Impact Factor 2.089
2017 JCR, Clarivate Analytics 2018

Frontiers journals are at the top of citation and impact metrics

Methods ARTICLE Provisionally accepted The full-text will be published soon. Notify me

Front. Psychol. | doi: 10.3389/fpsyg.2019.01675

Bayesian Covariance Structure Modelling of Responses and Process Data

  • 1University of Twente, Netherlands

A novel Bayesian modelling framework for response accuracy (RA), response times (RTs) and other process data is proposed. In a Bayesian covariance structure modelling approach, nested and crossed dependences within test-taker data (e.g., within a testlet, between RAs and RTs for an item) are explicitly modelled. The local dependences are modelled directly through covariance parameters in an additive covariance matrix. The inclusion of random effects (on person or group level) is not necessary, which allows constructing parsimonious models for responses and multiple types of process data. Bayesian Covariance Structure Models (BCSMs) are presented for various well-known dependence structures. Through truncated shifted inverse-gamma priors, closed-form expressions for the conditional posteriors of the covariance parameters are derived. The priors avoid boundary effects at zero, and ensure the positive definiteness of the additive covariance structure at any layer. Dependences of categorical outcome data are modelled through latent continuous variables. In a simulation study, a BCSM for RAs and RTs is compared to van der Linden’s hierarchical model (LHM; (van der Linden, 2007)). Under the BCSM, the dependence structure is extended to allow variations in test-takers' working speed and ability and is estimated with a satisfying performance. Under the LHM, the assumption of local independence is violated, which results in a biased estimate of the variance of the ability distribution. Moreover, the BCSM provides insight in changes in the speed-accuracy trade-off. With an empirical example, the flexibility and relevance of the BCSM for complex dependence structures in a real-world setting are discussed.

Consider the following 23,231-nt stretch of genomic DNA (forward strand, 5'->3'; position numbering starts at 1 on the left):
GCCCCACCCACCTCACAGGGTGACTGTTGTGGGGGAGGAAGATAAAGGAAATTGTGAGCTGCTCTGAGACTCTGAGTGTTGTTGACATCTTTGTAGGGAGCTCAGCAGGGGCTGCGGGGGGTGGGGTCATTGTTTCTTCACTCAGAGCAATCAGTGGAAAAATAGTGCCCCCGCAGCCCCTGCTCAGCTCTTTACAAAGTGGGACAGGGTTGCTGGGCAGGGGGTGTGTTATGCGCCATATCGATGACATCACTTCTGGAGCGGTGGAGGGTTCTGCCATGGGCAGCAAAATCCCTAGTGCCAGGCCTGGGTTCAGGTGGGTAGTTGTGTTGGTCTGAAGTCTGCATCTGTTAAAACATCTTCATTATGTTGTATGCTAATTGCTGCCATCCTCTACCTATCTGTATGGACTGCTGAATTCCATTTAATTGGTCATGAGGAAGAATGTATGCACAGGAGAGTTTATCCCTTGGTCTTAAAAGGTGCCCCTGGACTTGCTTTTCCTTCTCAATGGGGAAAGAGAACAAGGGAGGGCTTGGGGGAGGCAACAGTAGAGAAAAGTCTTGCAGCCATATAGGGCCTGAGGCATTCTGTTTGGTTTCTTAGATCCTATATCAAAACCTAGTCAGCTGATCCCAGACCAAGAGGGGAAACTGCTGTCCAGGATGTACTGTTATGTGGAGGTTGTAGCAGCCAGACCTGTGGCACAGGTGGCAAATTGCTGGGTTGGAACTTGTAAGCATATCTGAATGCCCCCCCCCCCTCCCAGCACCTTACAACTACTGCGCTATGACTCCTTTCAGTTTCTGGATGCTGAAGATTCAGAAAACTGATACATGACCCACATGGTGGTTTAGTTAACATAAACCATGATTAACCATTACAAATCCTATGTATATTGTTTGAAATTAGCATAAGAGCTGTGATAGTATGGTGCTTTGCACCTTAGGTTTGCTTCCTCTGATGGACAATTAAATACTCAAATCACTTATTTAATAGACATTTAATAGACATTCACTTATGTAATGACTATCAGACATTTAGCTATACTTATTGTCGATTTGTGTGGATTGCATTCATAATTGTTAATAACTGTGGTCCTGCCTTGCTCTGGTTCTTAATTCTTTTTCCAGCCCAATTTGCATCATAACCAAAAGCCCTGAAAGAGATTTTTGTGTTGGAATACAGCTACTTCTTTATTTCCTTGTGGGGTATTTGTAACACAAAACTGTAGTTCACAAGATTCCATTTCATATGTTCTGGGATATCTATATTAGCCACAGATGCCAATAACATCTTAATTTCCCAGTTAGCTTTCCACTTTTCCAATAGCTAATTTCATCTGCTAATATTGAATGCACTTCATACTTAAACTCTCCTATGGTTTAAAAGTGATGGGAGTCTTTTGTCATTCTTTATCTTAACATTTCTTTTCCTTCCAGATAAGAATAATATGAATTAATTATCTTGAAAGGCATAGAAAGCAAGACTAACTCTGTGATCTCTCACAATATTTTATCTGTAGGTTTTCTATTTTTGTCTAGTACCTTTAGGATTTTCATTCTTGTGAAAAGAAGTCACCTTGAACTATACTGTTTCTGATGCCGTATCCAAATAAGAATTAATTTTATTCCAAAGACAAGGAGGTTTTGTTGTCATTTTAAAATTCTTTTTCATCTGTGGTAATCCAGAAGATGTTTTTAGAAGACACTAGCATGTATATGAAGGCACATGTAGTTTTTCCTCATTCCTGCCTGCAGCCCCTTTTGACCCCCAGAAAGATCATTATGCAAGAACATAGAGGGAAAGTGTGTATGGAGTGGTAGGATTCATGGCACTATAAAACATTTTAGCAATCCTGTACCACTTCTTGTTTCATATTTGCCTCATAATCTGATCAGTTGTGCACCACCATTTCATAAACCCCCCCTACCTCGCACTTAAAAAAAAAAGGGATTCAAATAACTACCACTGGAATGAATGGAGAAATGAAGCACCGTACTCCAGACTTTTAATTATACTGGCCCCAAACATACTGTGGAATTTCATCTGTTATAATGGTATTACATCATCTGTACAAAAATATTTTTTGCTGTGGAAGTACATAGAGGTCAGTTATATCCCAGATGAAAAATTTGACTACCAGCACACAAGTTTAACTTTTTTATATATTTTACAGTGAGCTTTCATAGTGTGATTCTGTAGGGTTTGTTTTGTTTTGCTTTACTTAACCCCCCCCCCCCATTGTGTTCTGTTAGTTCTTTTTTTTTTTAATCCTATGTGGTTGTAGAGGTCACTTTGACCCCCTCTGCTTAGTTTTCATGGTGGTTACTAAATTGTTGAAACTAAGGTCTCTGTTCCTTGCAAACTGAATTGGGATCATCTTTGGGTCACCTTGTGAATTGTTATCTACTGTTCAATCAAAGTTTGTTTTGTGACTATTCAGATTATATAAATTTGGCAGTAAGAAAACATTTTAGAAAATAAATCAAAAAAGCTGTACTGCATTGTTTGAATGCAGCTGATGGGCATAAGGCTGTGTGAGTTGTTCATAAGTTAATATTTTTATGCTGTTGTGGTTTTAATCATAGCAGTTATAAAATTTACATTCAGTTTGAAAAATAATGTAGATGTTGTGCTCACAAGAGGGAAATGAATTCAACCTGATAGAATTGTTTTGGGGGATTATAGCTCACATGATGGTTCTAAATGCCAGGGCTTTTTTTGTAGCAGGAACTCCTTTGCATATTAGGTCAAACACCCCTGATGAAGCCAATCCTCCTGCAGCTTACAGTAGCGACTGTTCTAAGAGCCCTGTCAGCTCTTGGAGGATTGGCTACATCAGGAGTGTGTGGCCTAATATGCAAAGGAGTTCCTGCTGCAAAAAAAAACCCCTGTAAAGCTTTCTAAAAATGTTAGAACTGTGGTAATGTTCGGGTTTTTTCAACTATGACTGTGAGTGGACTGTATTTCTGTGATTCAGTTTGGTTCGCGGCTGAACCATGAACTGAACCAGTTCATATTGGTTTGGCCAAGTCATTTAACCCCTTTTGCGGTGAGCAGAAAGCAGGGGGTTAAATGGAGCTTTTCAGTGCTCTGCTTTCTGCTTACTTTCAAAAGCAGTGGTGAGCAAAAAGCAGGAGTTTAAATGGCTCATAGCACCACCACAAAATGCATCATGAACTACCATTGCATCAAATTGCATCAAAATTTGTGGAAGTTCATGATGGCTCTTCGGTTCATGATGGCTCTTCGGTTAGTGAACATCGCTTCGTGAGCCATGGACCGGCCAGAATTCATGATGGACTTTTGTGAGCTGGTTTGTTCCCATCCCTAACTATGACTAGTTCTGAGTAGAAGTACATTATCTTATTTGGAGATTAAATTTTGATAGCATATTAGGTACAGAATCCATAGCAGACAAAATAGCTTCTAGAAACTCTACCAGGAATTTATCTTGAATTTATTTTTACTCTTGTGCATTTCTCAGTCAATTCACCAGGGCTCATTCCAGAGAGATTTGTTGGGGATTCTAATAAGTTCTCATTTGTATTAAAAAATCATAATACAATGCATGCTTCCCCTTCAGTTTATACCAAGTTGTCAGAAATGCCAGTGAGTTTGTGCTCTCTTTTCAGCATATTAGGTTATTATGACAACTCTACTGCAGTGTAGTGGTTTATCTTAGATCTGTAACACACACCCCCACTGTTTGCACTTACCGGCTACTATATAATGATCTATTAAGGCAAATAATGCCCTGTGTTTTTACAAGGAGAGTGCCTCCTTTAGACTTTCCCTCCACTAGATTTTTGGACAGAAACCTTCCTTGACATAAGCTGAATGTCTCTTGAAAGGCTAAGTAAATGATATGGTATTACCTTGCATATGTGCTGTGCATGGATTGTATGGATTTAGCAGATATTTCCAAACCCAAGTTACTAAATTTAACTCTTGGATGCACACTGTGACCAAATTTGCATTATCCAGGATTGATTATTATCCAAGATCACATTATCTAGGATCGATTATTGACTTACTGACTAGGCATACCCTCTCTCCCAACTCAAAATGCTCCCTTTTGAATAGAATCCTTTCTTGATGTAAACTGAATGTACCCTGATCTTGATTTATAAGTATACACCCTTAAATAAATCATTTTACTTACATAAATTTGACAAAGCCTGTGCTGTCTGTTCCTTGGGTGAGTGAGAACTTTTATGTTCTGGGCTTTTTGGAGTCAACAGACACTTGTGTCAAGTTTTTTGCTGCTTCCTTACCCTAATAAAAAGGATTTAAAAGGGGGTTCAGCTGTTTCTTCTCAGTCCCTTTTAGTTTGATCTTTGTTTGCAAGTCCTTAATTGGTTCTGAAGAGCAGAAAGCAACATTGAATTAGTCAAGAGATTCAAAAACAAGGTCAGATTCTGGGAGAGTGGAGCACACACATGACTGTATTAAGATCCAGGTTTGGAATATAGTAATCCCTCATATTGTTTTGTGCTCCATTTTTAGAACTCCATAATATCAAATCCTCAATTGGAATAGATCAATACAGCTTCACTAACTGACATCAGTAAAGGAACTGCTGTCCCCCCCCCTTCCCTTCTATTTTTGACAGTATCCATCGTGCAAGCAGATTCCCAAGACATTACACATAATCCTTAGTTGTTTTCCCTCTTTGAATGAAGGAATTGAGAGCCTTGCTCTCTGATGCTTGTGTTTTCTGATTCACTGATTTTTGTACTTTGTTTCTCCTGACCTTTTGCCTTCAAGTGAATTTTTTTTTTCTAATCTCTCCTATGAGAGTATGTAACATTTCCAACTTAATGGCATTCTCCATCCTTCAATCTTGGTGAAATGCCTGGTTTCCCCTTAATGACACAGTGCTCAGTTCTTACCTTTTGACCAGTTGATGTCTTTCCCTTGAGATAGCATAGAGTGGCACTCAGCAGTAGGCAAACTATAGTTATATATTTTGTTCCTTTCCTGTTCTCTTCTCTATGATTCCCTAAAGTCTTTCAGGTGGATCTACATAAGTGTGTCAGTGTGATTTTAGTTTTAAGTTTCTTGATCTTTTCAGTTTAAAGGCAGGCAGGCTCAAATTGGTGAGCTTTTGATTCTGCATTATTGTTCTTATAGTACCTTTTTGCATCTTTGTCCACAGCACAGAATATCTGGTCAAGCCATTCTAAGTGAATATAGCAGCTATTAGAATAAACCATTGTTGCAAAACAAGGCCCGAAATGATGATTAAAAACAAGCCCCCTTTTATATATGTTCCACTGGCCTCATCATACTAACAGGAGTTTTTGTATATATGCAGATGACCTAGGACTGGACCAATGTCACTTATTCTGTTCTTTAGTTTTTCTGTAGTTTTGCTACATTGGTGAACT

Keywords: Process data, Educational Measurement, bayesian modelling, covariance structure, Marginal modelling, Cross-classification, response times, Latent variable modelling

Received: 15 Sep 2018; Accepted: 02 Jul 2019.

Edited by:

Hong Jiao, University of Maryland, College Park, United States

Reviewed by:

Paul De Boeck, The Ohio State University, United States
Maria Bolsinova, University of Amsterdam, Netherlands  

Copyright: © 2019 Klotzke and Fox. This is an open-access article distributed under the terms of the Creative Commons Attribution License (CC BY). The use, distribution or reproduction in other forums is permitted, provided the original author(s) and the copyright owner(s) are credited and that the original publication in this journal is cited, in accordance with accepted academic practice. No use, distribution or reproduction is permitted which does not comply with these terms.

* Correspondence: Mr. Konrad Klotzke, University of Twente, Enschede, Netherlands, k.klotzke@utwente.nl